A recent column, “The Housing Bubble That Wasn’t,” struck a real nerve with readers, who shared some thoughtful comments via email and my weblog. In that column I compared today’s housing prices, adjusted for inflation, to those in 1950. Viewed with that perspective, today’s prices don’t seem all that high.
One South Dakota reader called my numbers “selective statistics from organizations with a vested interest in the status quo…” There could certainly be some truth in the assumption that one source of those statistics, The National Association of Home Builders, would have a bias toward suggesting today’s prices are not high. However, that source was balanced by others such as the National Bureau of Economic Research, the US Bureau of Labor Statistics, and the US Census Bureau. None of those organizations would have any reason to be biased one way or another about the question of whether we are in a housing bubble.
Amy Hall, Rapid City, SD, wrote to question, "…whether or not 1950 is a good benchmark. I’m just wondering if 1950 was a time of great prosperity and if maybe prices were out of proportion then compared with other decades." Amy’s question was essentially repeated by another reader, Jeff Grimm, Portland, OR. He wrote, "I don’t believe the average household is willing to live as frugally as our parents did in the 50s, which puts a lot more demands on the income."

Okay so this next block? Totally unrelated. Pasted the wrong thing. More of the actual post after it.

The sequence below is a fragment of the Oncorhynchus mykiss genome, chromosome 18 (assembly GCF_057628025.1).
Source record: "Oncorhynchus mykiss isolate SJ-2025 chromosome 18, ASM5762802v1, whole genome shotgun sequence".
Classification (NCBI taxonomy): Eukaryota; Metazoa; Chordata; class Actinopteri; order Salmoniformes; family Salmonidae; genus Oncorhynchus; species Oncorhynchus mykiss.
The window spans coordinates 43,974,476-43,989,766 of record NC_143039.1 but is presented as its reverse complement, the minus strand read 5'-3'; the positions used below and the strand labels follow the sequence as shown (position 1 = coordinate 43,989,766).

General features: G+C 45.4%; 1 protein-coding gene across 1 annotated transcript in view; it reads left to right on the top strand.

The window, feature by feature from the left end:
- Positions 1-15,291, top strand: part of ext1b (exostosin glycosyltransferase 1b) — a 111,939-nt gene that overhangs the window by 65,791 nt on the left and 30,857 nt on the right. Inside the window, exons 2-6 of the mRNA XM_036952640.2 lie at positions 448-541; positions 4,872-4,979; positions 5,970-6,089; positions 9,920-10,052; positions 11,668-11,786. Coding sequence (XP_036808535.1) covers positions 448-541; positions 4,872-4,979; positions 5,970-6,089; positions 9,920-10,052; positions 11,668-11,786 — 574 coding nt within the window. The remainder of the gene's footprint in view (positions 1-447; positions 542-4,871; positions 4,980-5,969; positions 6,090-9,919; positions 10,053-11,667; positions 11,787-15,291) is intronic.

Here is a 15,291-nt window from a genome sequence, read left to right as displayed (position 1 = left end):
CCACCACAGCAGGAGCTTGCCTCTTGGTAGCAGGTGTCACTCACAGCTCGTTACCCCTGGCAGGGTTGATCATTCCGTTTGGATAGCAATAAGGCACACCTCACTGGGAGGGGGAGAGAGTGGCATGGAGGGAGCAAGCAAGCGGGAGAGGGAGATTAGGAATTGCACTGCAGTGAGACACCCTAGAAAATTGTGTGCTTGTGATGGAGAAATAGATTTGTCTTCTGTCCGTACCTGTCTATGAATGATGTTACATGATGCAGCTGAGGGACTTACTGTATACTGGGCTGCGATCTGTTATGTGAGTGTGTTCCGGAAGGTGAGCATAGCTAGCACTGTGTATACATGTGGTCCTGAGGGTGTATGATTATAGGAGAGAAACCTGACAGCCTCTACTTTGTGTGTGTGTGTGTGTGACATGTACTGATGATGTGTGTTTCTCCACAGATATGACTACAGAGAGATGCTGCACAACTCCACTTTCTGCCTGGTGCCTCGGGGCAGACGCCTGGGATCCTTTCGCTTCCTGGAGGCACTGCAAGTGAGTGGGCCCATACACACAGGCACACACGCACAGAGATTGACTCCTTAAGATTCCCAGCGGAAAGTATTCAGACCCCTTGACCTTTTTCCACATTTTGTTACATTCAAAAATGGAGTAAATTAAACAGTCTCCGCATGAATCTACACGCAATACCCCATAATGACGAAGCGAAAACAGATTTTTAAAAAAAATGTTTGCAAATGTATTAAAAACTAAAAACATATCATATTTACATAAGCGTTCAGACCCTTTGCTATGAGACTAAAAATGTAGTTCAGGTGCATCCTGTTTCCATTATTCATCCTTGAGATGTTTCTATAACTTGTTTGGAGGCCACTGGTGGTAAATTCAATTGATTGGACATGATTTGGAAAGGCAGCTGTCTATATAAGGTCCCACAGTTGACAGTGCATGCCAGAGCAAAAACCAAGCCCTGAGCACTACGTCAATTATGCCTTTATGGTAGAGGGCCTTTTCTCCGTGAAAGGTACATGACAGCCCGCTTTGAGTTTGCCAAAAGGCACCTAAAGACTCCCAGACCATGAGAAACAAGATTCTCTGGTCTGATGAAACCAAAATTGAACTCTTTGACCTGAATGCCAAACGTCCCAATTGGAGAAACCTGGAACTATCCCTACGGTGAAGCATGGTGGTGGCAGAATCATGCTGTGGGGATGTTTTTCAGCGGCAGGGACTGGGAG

They raised a valid point. Comparing 1950 and today is essentially laying two snapshots side by side. That’s a much different scenario than doing a year-by-year comparison over a period of time, which would provide a much more complete history of housing prices as well as other related factors.
The South Dakota reader quoted earlier also brought up another significant factor that the numbers I cited did not address. “One needs to ask if in 1950 were there no-money-down interest-only mortgages? What were the bankruptcy rates? Home equity loans?" He rightly draws a parallel that there is a correlation between housing prices and the ease of obtaining mortgage financing.
Certainly, it would appear to me that mortgage debt is far easier to obtain now than it was in 1950, which adds credibility to the point he made. There is no doubt that as mortgage interest rates rise and lenders start requiring higher equity contributions, housing prices will start to cool. The question is whether they will cool or go into a deep freeze.
In the June edition of Research Reports, the American Institute for Economic Research found the major culprit in recent housing increases to be land prices, not structures. They suggest that the increase in land prices is not surprising when we consider our increasing population, more restrictive zoning, and environmental regulations.
They also point out that the increases in housing prices are very regional. Indeed, I have suspected that housing costs on both the East and West Coasts will adjust more severely than housing costs in “flyover” country. Statistics from the Federal Housing Finance Board suggest that since 1999, the consumer price index increased 13.1% while the average cost of a home increased 39.9%. There are 38 states that have seen housing prices increase at a rate higher than the CPI. That leaves 12 states that haven’t even kept up with inflation. (South Dakota, at 16.7%, was 31st on the list of home price increases—more proof that we aren’t last in everything!)
I remain unchanged in my overall assessment that housing prices will stagnate, even slump in some areas, but a crash is not in the cards. I do appreciate everyone who took the time to share your insightful comments.